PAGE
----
From the Chicago Reader (March 1, 1997). — J.R.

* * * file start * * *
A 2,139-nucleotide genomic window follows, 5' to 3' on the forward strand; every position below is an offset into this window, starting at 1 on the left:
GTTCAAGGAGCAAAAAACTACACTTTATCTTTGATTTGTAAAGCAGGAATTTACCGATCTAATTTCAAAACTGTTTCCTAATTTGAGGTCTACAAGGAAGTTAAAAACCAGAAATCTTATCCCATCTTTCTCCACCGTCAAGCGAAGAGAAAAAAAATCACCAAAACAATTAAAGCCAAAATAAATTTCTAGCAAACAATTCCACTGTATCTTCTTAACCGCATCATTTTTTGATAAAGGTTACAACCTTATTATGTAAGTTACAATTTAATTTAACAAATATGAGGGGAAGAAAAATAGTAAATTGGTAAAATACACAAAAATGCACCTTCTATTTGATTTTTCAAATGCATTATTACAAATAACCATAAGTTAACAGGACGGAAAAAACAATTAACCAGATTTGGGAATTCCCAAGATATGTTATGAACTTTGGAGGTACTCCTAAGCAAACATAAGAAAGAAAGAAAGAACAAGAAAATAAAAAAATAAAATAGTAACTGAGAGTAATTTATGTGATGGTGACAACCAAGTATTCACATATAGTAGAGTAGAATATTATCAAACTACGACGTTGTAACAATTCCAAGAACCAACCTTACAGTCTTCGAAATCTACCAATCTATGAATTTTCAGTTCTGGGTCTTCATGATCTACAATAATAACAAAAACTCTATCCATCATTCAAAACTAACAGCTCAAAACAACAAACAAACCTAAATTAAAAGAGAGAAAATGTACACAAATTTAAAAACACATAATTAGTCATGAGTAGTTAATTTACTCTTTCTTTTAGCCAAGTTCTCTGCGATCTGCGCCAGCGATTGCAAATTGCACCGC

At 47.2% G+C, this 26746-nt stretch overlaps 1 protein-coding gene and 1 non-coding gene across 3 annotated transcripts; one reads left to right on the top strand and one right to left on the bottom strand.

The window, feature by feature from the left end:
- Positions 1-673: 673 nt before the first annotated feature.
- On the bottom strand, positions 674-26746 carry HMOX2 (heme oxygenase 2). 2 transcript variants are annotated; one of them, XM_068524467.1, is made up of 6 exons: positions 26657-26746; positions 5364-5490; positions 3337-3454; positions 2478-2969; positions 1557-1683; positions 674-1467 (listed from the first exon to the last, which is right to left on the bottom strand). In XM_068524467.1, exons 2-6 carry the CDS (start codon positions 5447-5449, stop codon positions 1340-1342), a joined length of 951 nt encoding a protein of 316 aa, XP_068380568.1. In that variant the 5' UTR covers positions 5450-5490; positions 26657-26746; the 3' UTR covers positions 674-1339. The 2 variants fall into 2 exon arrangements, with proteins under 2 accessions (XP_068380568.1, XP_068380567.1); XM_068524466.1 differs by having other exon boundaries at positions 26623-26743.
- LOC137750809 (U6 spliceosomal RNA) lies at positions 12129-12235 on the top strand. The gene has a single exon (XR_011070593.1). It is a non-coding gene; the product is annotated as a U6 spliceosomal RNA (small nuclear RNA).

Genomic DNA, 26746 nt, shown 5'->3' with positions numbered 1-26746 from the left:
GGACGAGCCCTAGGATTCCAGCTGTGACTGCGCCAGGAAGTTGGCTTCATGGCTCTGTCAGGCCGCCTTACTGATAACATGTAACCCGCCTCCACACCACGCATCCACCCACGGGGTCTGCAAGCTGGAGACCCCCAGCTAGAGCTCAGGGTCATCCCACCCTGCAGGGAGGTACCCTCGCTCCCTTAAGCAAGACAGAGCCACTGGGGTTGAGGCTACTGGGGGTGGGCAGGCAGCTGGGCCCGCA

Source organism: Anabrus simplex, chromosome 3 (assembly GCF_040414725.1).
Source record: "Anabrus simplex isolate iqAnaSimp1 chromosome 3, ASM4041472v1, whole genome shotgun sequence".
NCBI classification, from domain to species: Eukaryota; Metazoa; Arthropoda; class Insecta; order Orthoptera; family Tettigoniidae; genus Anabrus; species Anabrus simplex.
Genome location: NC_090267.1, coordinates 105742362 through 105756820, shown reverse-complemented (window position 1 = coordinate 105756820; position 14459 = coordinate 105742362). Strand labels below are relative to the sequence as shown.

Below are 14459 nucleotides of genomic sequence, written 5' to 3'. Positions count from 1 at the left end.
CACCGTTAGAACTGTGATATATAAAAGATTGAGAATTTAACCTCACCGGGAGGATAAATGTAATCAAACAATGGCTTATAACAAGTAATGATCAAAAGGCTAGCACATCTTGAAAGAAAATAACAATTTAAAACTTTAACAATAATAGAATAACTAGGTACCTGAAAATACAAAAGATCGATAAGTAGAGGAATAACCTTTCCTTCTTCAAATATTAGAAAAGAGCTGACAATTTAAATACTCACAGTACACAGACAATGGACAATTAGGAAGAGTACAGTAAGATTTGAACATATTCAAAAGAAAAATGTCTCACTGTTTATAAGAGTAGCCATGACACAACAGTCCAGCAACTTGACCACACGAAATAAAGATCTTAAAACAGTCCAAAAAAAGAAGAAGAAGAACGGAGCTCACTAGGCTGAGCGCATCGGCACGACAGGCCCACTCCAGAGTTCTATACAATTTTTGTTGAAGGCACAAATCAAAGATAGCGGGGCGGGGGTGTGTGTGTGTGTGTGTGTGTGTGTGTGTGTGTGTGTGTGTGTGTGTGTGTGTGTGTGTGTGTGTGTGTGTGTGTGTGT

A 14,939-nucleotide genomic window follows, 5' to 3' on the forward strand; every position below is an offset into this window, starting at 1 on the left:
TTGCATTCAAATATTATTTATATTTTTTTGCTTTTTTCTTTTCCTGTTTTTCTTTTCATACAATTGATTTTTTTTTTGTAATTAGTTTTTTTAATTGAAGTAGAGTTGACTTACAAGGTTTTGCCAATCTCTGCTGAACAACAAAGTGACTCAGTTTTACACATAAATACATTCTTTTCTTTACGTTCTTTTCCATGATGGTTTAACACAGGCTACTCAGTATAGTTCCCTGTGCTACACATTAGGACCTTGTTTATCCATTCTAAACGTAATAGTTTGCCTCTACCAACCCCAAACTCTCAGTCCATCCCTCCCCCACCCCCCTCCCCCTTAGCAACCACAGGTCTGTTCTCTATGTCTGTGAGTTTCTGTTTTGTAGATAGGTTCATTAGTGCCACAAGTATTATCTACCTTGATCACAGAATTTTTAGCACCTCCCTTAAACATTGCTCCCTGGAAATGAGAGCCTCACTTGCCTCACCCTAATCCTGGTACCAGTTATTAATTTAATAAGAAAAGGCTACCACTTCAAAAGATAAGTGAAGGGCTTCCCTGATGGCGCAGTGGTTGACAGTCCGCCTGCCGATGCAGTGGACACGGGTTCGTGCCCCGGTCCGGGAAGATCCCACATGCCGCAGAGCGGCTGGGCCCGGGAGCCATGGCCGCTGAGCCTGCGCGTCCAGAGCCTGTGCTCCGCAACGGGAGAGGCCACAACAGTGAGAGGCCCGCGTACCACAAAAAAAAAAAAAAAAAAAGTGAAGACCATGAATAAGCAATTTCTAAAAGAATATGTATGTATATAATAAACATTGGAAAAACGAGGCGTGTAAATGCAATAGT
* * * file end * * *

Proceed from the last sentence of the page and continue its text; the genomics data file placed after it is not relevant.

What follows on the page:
Though more amateurish than the other celebrated first features of the French New Wave, Jacques Rivette’s troubled and troubling 1960 account of Parisians in the late 50s remains the most intellectually and philosophically mature, and one of the most beautiful. The specter of world-wide conspiracy and impending apocalypse haunts the characters — a student, an expatriate American, members of a low-budget theater company rehearsing Pericles — as the student tries to recover a tape of guitar music by a deceased Spanish emigre who may have committed suicide. Few films have more effectively captured a period and milieu; Rivette evokes bohemian paranoia and sleepless nights in tiny one-room flats, along with the fragrant, youthful idealism conveyed by the film’s title (which is countered by the opening epigraph from Charles Peguy: Paris belongs to no one). With Jean-Claude Brialy. In French with subtitles. 140 min. (JR)